So, we were still hungry.  We decided we could never go out to dinner after this and the only time we could spend money at restaurants was on beer during happy hour on our last day.  We reasoned that this would be a good cultural experience because we knew pub/cafe life was a cool thing in Iceland.  It was a similar reason to why we went to a hot spring every single day.  Both allowed us to get a feel of Icelandic culture and the hot springs gave us a warm shower.

Icelandic bathing culture is fascinating.  They are so clean.  They don’t look at the sign that says “Please wash without a bathing suit” and assume it doesn’t apply to us, like we do at American hotels.  They actually wash and get really clean.  Also they don’t have a puritan shame of naked bodies, like we Americans do.  This was refreshing.

I will say again, how progressive I think Iceland is in terms of gender.  I read that it’s the number one country economically for women.  They have the lowest pay-wage gap.  This was great news and I really felt it when I was in my bathing suit and not getting annoying weird-vibes from other bathers.  This was a great feeling.

We boiled water for coffee on the stove from the van.

So, our life consisted of getting up at 6am, driving to a different spot, making coffee on the stove and eating some packets of oatmeal or Skyr.  It should be noted that we used our coffee packets from Japan.  Among many other things, the Japanese understand design for coffee.  We felt totally awesome because we not only were in Iceland but we were using items from a recent trip to Japan.  BAM.

So, the van was fun to drive.  I drive a stick-shift here in Buffalo and I was really excited to drive a stick-shift van.  I am really allured by large vehicles.  I have a alternate fantasy version of myself where I drive a pick up truck and am a contractor for home repair.

Was I a little scared to drive the van?  Yes, McKenzie Marlett ’19.  I was.

My strengths in this world are 1. talking to people i don’t know, 2. crow dissection, 3. and of course, an intricate knowledge of feet.

Nope, McKenize, we’re not quite ready to get to the lecture called “Inequality within the Toe Hierarchy?  A Little Toe Speaks the Truth.”  That will be in four week.

So, yeah, I felt kind of scared about driving the van, but then by the time we were in Vik, I felt pretty good about driving.  I felt like the van and I were spiritually connected.  I felt like it understood my need for comfort and wildness.  I felt like it sent me that little arctic fox that I saw while I was skype-ing with my parents.  I felt like the van was on my side.  Always.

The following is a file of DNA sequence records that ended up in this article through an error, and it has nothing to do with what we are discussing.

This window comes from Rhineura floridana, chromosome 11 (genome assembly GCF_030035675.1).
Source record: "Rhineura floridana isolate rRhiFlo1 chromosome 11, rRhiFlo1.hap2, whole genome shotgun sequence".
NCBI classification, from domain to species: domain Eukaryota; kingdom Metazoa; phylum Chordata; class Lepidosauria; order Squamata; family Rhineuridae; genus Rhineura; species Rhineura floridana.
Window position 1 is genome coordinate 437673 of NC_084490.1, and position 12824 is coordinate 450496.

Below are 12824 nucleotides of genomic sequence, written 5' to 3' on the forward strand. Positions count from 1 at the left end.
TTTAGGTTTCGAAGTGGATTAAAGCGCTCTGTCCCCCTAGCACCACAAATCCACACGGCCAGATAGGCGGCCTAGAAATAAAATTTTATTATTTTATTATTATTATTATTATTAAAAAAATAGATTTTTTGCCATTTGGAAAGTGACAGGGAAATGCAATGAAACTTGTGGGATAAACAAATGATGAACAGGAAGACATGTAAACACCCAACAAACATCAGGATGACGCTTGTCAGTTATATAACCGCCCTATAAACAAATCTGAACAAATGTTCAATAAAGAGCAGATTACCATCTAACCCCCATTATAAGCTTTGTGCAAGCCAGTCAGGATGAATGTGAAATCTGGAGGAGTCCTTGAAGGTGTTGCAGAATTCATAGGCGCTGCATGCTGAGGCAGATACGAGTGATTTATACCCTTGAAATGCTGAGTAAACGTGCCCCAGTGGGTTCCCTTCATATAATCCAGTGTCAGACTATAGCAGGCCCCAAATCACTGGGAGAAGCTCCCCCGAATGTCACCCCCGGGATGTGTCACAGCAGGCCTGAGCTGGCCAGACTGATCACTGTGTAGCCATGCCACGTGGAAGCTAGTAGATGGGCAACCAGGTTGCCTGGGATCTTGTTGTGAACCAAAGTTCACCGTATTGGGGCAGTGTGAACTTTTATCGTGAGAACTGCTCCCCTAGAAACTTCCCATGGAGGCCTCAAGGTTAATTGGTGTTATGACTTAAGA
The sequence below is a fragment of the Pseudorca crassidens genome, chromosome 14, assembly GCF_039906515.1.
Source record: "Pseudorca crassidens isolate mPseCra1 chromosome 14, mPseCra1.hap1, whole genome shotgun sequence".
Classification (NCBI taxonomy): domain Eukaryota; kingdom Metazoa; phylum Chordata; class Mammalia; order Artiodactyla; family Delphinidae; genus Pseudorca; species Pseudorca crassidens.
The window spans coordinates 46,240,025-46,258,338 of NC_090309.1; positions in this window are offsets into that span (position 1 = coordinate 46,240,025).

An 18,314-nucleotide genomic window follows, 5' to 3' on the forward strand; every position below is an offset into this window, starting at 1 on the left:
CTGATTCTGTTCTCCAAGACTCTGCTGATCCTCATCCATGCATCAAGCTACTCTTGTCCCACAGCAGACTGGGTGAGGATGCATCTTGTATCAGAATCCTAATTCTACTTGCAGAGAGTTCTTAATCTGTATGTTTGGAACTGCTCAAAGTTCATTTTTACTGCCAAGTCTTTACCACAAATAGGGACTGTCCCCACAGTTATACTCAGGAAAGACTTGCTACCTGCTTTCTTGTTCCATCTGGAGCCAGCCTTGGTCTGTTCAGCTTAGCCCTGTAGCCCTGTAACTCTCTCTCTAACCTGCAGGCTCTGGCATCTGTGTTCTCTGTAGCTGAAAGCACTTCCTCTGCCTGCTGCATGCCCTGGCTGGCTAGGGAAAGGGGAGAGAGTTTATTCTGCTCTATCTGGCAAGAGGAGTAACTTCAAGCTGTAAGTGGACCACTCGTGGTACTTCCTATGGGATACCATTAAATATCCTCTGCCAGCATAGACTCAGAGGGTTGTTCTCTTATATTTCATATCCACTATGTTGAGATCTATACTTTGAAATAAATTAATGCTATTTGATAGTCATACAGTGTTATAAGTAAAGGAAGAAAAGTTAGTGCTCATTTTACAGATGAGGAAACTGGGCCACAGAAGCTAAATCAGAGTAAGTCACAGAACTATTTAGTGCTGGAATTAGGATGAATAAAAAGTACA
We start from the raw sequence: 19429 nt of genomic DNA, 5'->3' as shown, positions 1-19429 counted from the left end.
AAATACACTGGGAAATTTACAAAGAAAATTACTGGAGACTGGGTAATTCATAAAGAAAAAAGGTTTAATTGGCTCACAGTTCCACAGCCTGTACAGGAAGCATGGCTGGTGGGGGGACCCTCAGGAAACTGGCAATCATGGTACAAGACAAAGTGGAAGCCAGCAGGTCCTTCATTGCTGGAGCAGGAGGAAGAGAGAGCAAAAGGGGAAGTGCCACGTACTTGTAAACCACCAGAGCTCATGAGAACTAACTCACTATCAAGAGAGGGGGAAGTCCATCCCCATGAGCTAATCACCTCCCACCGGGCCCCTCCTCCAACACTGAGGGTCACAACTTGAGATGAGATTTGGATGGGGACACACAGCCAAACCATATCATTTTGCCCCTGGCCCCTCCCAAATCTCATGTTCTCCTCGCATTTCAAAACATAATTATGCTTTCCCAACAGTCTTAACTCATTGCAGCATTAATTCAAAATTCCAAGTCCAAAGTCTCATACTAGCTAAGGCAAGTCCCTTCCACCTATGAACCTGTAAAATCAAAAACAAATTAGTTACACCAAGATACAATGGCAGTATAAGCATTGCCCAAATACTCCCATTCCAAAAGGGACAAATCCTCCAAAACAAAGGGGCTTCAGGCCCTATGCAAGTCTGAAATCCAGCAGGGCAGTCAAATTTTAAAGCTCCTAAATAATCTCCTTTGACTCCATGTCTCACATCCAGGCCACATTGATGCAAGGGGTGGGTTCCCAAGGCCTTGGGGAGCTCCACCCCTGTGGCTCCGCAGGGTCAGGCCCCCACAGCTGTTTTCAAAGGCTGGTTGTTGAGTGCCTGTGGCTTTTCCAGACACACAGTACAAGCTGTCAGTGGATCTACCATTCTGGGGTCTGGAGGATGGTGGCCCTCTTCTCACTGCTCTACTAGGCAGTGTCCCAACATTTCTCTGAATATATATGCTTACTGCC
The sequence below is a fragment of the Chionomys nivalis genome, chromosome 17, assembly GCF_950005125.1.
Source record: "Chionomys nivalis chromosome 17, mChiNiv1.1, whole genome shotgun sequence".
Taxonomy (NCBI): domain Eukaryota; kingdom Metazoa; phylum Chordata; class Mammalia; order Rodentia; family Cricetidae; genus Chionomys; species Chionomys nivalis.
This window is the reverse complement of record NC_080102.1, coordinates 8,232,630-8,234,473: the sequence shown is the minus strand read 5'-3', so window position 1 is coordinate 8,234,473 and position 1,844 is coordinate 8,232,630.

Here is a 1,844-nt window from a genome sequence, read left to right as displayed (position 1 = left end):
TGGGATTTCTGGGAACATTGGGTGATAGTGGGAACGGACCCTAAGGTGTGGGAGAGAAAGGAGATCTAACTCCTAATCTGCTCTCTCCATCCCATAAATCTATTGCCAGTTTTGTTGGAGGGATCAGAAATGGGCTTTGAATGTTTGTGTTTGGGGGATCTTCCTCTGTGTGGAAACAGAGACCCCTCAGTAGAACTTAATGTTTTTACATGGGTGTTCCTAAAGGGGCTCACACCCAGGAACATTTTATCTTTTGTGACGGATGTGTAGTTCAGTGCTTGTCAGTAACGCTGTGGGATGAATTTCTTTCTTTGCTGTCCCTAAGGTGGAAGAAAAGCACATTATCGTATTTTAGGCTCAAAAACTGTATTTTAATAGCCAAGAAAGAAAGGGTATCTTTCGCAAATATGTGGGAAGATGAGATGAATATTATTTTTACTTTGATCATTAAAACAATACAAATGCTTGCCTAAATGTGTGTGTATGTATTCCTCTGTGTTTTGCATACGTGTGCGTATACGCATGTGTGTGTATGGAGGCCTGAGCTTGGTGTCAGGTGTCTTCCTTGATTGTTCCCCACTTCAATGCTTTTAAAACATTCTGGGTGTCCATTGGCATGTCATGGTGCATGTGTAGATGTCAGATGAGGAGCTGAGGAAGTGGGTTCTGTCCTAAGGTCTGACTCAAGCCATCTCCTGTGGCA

Glacier at Svínafellsjökull Glacier. The only rule of this class is: do not go on the glaciers without a guide.

After breakfast, we drove to a cool natural landmark.  We’d hike, take tons of photos, feel the steam of waterfalls on our faces.  We’d eat some beef jerky and then drive to our next town and have a two hour bath in the geo-thermal pools.  Then, later in the day, we’d get to our campsite and make some powdered soup or drink half of a beer.  Or eat some shrimp and cream cheese and gluten free crackers from Bonus.  Then we’d read until about 8pm, when we’d fall asleep dreaming of glaciers whispering sheep-wool secrets of Viking parliaments to one another.

Okay, class dismissed.  We’ll get to your introductions next class.  Don’t forget to follow me on twitter guys!  I just posted a fascinating article on “Post-colonial Ankle Theory.”

If you go to Iceland and want to try a van, get it from Northbound.  You really won’t be disappointed by this small company with a heart of gold.  Please feel free to e-mail me with any questions about what it was like or what you should pack (thermos!)  I’m happy to help.







8 thoughts on “The “Inequality within the Toe Hierarchy?  A Little Toe Speaks the Truth” lecture will be in four weeks.

Leave a Reply

Fill in your details below or click an icon to log in: Logo

You are commenting using your account. Log Out /  Change )

Google+ photo

You are commenting using your Google+ account. Log Out /  Change )

Twitter picture

You are commenting using your Twitter account. Log Out /  Change )

Facebook photo

You are commenting using your Facebook account. Log Out /  Change )

Connecting to %s